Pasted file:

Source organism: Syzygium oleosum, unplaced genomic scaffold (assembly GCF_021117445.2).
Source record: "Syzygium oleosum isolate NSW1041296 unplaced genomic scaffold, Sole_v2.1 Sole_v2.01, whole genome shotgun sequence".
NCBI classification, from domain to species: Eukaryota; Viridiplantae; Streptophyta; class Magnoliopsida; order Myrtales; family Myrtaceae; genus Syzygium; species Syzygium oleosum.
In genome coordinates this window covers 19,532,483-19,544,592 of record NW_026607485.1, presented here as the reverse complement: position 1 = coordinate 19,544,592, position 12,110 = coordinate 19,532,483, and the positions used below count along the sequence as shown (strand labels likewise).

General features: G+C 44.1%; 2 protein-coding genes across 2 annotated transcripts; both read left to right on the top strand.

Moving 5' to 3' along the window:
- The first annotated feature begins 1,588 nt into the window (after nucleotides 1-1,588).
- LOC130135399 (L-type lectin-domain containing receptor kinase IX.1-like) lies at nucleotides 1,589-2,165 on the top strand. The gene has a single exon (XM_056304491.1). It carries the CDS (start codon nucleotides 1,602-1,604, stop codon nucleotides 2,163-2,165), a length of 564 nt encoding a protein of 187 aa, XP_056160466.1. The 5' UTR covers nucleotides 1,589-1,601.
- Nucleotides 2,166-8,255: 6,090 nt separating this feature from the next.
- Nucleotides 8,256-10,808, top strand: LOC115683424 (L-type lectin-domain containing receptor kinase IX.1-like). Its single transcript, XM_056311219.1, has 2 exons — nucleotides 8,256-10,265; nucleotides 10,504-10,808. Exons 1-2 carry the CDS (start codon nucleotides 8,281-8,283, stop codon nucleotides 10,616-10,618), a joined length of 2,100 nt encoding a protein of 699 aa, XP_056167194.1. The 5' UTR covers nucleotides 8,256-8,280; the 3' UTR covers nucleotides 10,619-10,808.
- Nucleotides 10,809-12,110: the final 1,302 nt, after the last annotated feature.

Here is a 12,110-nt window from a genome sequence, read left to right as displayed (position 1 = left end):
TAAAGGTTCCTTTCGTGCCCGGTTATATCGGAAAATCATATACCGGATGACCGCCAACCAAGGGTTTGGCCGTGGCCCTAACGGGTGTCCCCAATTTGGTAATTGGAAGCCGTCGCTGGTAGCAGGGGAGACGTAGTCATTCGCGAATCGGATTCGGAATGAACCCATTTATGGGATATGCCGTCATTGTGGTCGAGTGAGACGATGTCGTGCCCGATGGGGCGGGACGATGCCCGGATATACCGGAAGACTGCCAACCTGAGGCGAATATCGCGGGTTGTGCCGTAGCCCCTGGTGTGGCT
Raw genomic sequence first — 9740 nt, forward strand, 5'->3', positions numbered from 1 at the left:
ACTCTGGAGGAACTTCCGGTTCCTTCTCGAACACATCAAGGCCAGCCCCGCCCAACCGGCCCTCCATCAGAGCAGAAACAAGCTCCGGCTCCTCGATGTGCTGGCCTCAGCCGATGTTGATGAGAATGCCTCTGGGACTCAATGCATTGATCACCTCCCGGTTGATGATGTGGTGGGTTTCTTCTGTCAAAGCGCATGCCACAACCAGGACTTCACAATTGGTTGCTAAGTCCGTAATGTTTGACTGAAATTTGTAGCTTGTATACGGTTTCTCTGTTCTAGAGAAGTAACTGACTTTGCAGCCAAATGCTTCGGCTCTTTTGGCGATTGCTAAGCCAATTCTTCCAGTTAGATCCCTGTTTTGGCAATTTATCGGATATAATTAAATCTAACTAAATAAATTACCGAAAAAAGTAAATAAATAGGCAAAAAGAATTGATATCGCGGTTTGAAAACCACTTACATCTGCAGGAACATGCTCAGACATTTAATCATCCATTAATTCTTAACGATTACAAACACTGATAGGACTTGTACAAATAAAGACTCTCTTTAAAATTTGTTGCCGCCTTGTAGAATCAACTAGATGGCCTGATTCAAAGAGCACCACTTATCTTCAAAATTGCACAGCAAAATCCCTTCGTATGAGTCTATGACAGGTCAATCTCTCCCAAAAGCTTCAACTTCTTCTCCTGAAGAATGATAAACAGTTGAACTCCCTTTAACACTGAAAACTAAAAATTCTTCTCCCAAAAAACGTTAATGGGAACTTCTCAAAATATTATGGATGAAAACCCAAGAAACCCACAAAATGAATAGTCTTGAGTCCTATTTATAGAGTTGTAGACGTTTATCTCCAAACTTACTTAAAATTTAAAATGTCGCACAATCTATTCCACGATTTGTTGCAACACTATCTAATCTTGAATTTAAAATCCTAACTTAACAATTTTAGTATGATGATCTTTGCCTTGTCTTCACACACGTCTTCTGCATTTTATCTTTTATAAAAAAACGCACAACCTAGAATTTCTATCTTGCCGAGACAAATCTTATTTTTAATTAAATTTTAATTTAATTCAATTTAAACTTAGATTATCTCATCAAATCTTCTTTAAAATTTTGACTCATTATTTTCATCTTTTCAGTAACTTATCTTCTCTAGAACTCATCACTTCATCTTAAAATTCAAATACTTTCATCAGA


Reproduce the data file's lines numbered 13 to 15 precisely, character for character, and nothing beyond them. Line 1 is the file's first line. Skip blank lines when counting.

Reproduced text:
TAAAGGTTCCTTTCGTGCCCGGTTATATCGGAAAATCATATACCGGATGACCGCCAACCAAGGGTTTGGCCGTGGCCCTAACGGGTGTCCCCAATTTGGTAATTGGAAGCCGTCGCTGGTAGCAGGGGAGACGTAGTCATTCGCGAATCGGATTCGGAATGAACCCATTTATGGGATATGCCGTCATTGTGGTCGAGTGAGACGATGTCGTGCCCGATGGGGCGGGACGATGCCCGGATATACCGGAAGACTGCCAACCTGAGGCGAATATCGCGGGTTGTGCCGTAGCCCCTGGTGTGGCT
Raw genomic sequence first — 9740 nt, forward strand, 5'->3', positions numbered from 1 at the left:
ACTCTGGAGGAACTTCCGGTTCCTTCTCGAACACATCAAGGCCAGCCCCGCCCAACCGGCCCTCCATCAGAGCAGAAACAAGCTCCGGCTCCTCGATGTGCTGGCCTCAGCCGATGTTGATGAGAATGCCTCTGGGACTCAATGCATTGATCACCTCCCGGTTGATGATGTGGTGGGTTTCTTCTGTCAAAGCGCATGCCACAACCAGGACTTCACAATTGGTTGCTAAGTCCGTAATGTTTGACTGAAATTTGTAGCTTGTATACGGTTTCTCTGTTCTAGAGAAGTAACTGACTTTGCAGCCAAATGCTTCGGCTCTTTTGGCGATTGCTAAGCCAATTCTTCCAGTTAGATCCCTGTTTTGGCAATTTATCGGATATAATTAAATCTAACTAAATAAATTACCGAAAAAAGTAAATAAATAGGCAAAAAGAATTGATATCGCGGTTTGAAAACCACTTACATCTGCAGGAACATGCTCAGACATTTAATCATCCATTAATTCTTAACGATTACAAACACTGATAGGACTTGTACAAATAAAGACTCTCTTTAAAATTTGTTGCCGCCTTGTAGAATCAACTAGATGGCCTGATTCAAAGAGCACCACTTATCTTCAAAATTGCACAGCAAAATCCCTTCGTATGAGTCTATGACAGGTCAATCTCTCCCAAAAGCTTCAACTTCTTCTCCTGAAGAATGATAAACAGTTGAACTCCCTTTAACACTGAAAACTAAAAATTCTTCTCCCAAAAAACGTTAATGGGAACTTCTCAAAATATTATGGATGAAAACCCAAGAAACCCACAAAATGAATAGTCTTGAGTCCTATTTATAGAGTTGTAGACGTTTATCTCCAAACTTACTTAAAATTTAAAATGTCGCACAATCTATTCCACGATTTGTTGCAACACTATCTAATCTTGAATTTAAAATCCTAACTTAACAATTTTAGTATGATGATCTTTGCCTTGTCTTCACACACGTCTTCTGCATTTTATCTTTTATAAAAAAACGCACAACCTAGAATTTCTATCTTGCCGAGACAAATCTTATTTTTAATTAAATTTTAATTTAATTCAATTTAAACTTAGATTATCTCATCAAATCTTCTTTAAAATTTTGACTCATTATTTTCATCTTTTCAGTAACTTATCTTCTCTAGAACTCATCACTTCATCTTAAAATTCAAATACTTTCATCAGA